With the annual March for Life scheduled to occur in January, how different might it look from previous years due to the ongoing pandemic?
The 48th annual March for Life is scheduled to take place on Jan. 29, 2021, on the National Mall in Washington, D.C. Normally attended by tens of thousands of pro-life demonstrators from all over the country, the 2021 March will be significantly affected by the coronavirus pandemic.
CNA learned that the March for Life is working with the National Park Service and local officials to ensure a safe protest that will conform with “necessary guidelines.”
While the D.C. government does not have a special set of restrictions for protests, it has barred outdoor gatherings larger than 25 people, as of Nov. 25.
The city has also restricted travel from states where the current virus rate is more than 10 cases per 100,000 people. For travelers from these jurisdictions, they must get a negative test within 72 hours of traveling, and adhere to a mandatory mask policy, among other requirements. Travelers from Maryland and Virginia, and those visiting the city for less than 24 hours, are exempt.
Large protests have occurred in the city throughout the summer, most notably the Aug. 28 “Get Your Knee Off Our Necks” march attended by an estimated tens of thousands. That, too, was affected by the pandemic, as march organizers had to lower their in-person attendance estimate following the issuance of a permit by the National Park Service.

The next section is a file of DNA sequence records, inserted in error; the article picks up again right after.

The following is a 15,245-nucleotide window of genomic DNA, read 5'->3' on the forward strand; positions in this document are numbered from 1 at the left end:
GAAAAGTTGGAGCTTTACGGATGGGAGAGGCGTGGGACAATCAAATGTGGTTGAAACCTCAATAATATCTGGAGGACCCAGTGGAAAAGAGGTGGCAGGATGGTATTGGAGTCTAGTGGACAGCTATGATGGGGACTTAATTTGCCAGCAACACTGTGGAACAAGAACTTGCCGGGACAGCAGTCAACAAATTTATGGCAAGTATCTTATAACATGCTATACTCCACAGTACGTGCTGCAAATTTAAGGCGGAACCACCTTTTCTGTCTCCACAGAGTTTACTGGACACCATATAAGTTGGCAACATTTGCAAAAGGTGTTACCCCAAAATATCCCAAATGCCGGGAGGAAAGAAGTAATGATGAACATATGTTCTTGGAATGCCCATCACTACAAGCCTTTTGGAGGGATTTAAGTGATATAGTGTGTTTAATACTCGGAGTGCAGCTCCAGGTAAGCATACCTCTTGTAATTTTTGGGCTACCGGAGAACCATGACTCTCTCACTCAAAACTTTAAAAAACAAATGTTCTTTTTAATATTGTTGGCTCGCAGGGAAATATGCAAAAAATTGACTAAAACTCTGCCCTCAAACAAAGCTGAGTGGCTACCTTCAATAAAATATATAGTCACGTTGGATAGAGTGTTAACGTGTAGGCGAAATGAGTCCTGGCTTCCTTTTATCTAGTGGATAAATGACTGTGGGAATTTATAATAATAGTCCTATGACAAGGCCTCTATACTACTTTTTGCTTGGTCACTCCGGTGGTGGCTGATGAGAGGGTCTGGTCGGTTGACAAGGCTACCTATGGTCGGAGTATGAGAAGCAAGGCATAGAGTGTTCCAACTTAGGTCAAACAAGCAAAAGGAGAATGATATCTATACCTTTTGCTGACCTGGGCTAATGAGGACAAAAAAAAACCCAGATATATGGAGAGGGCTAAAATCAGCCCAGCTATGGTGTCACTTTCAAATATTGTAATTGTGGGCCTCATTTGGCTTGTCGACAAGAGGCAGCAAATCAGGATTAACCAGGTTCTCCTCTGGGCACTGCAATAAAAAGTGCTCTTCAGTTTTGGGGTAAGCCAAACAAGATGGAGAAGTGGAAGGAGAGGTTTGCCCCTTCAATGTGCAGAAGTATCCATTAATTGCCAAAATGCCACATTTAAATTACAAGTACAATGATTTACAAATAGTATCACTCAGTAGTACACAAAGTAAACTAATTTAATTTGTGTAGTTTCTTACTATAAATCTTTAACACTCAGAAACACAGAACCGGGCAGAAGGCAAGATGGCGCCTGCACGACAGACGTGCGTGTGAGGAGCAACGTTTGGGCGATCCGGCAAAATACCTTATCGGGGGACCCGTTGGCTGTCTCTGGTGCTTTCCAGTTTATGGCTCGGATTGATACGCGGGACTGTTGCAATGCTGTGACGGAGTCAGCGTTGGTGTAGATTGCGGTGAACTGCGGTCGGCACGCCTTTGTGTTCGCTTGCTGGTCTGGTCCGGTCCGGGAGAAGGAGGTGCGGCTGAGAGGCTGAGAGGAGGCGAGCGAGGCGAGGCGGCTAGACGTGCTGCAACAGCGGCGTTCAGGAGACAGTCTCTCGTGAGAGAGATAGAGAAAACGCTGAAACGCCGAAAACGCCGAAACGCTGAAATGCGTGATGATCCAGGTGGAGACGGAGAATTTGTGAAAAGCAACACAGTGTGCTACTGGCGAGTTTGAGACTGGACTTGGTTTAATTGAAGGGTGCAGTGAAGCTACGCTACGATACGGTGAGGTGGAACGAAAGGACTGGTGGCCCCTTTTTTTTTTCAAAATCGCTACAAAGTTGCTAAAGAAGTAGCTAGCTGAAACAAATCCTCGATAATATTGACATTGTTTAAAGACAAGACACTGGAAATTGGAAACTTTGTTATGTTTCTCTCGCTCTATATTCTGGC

D.C. Mayor Muriel Bowser also had travel restrictions in place around the time of the march, altering travel plans of attendees. March for Life participants normally attend from all over the U.S., and may be traveling on busses and airplanes during the height of flu season.
During the March itself, attendees may have to comply with federal guidelines as closely as possible. According to the Washington Post, the August march reportedly required attendees to wear masks and undergo a temperature check before they entered the Mall. It is unclear if the same requirements will be made and enforced by the March for Life.
The U.S. Centers for Disease Control (CDC) has also listed recommendations for events and gatherings, including that all attendees wear masks, wash hands, cover their coughs and sneezes, and try to maintain a six-foot distance from other attendees.
The website of the March for Life says that the group will announce safety measures “closer to the March,” and will be promoting virtual participation for those who cannot attend in-person.
At a press conference in September, announcing the theme of the March, Jeanne Mancini—president of the March for Life—said that it was still on, despite the ongoing pandemic.
“Listen, we marched during the blizzard of 2016, we’ve marched during government shutdowns, we marched after 9/11, we will march again this year,” Mancini said.
“We’ve marched for 47 years, and no sacrifice is too great to fight this human rights abuse of abortion.”
Other events traditionally surround the March, such as the annual Youth Rally and Mass for Life held downtown on the morning of the March. In 2021, the rally will be held virtually and Mass will be live-streamed. The March for Life Expo has been canceled, and the annual Rose Dinner will be held virtually.
The theme of the 2020 March will be “Together Strong: Life Unites.”
Jeanne Mancini explained that “[t]his year, with a 2020 that’s been so unusual in many different ways, the idea of uniting together, and how each of us brings something different to the table, how the variety is beautiful and how together we’re stronger - it just seems like the right theme.”